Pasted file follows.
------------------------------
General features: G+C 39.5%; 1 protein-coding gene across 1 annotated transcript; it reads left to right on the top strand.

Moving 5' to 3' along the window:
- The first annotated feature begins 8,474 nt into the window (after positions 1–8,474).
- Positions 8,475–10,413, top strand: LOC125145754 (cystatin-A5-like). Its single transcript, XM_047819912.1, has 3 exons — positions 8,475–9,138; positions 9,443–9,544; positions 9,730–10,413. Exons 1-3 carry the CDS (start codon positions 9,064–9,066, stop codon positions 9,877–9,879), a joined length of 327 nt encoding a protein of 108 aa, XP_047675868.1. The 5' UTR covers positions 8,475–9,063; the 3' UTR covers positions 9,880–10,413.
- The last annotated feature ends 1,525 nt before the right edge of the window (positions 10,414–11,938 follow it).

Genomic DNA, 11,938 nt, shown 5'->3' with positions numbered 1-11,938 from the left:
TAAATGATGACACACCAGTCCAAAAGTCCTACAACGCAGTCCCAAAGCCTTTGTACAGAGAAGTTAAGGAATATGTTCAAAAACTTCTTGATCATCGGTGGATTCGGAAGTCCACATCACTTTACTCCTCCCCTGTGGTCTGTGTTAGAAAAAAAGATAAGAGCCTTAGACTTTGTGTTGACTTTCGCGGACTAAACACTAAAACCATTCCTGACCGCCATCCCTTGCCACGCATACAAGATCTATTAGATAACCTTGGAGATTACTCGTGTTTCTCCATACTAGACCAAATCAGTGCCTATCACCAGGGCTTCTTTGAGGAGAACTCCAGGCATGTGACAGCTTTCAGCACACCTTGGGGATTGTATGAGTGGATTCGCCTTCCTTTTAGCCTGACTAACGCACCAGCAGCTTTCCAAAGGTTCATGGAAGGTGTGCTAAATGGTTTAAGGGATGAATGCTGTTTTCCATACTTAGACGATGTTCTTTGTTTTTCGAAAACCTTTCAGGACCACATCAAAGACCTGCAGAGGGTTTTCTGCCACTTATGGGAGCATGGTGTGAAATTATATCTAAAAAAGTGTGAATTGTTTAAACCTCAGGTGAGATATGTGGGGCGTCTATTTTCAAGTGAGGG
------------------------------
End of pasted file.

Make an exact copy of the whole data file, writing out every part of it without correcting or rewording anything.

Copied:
General features: G+C 39.5%; 1 protein-coding gene across 1 annotated transcript; it reads left to right on the top strand.

Moving 5' to 3' along the window:
- The first annotated feature begins 8,474 nt into the window (after positions 1–8,474).
- Positions 8,475–10,413, top strand: LOC125145754 (cystatin-A5-like). Its single transcript, XM_047819912.1, has 3 exons — positions 8,475–9,138; positions 9,443–9,544; positions 9,730–10,413. Exons 1-3 carry the CDS (start codon positions 9,064–9,066, stop codon positions 9,877–9,879), a joined length of 327 nt encoding a protein of 108 aa, XP_047675868.1. The 5' UTR covers positions 8,475–9,063; the 3' UTR covers positions 9,880–10,413.
- The last annotated feature ends 1,525 nt before the right edge of the window (positions 10,414–11,938 follow it).

Genomic DNA, 11,938 nt, shown 5'->3' with positions numbered 1-11,938 from the left:
TAAATGATGACACACCAGTCCAAAAGTCCTACAACGCAGTCCCAAAGCCTTTGTACAGAGAAGTTAAGGAATATGTTCAAAAACTTCTTGATCATCGGTGGATTCGGAAGTCCACATCACTTTACTCCTCCCCTGTGGTCTGTGTTAGAAAAAAAGATAAGAGCCTTAGACTTTGTGTTGACTTTCGCGGACTAAACACTAAAACCATTCCTGACCGCCATCCCTTGCCACGCATACAAGATCTATTAGATAACCTTGGAGATTACTCGTGTTTCTCCATACTAGACCAAATCAGTGCCTATCACCAGGGCTTCTTTGAGGAGAACTCCAGGCATGTGACAGCTTTCAGCACACCTTGGGGATTGTATGAGTGGATTCGCCTTCCTTTTAGCCTGACTAACGCACCAGCAGCTTTCCAAAGGTTCATGGAAGGTGTGCTAAATGGTTTAAGGGATGAATGCTGTTTTCCATACTTAGACGATGTTCTTTGTTTTTCGAAAACCTTTCAGGACCACATCAAAGACCTGCAGAGGGTTTTCTGCCACTTATGGGAGCATGGTGTGAAATTATATCTAAAAAAGTGTGAATTGTTTAAACCTCAGGTGAGATATGTGGGGCGTCTATTTTCAAGTGAGGG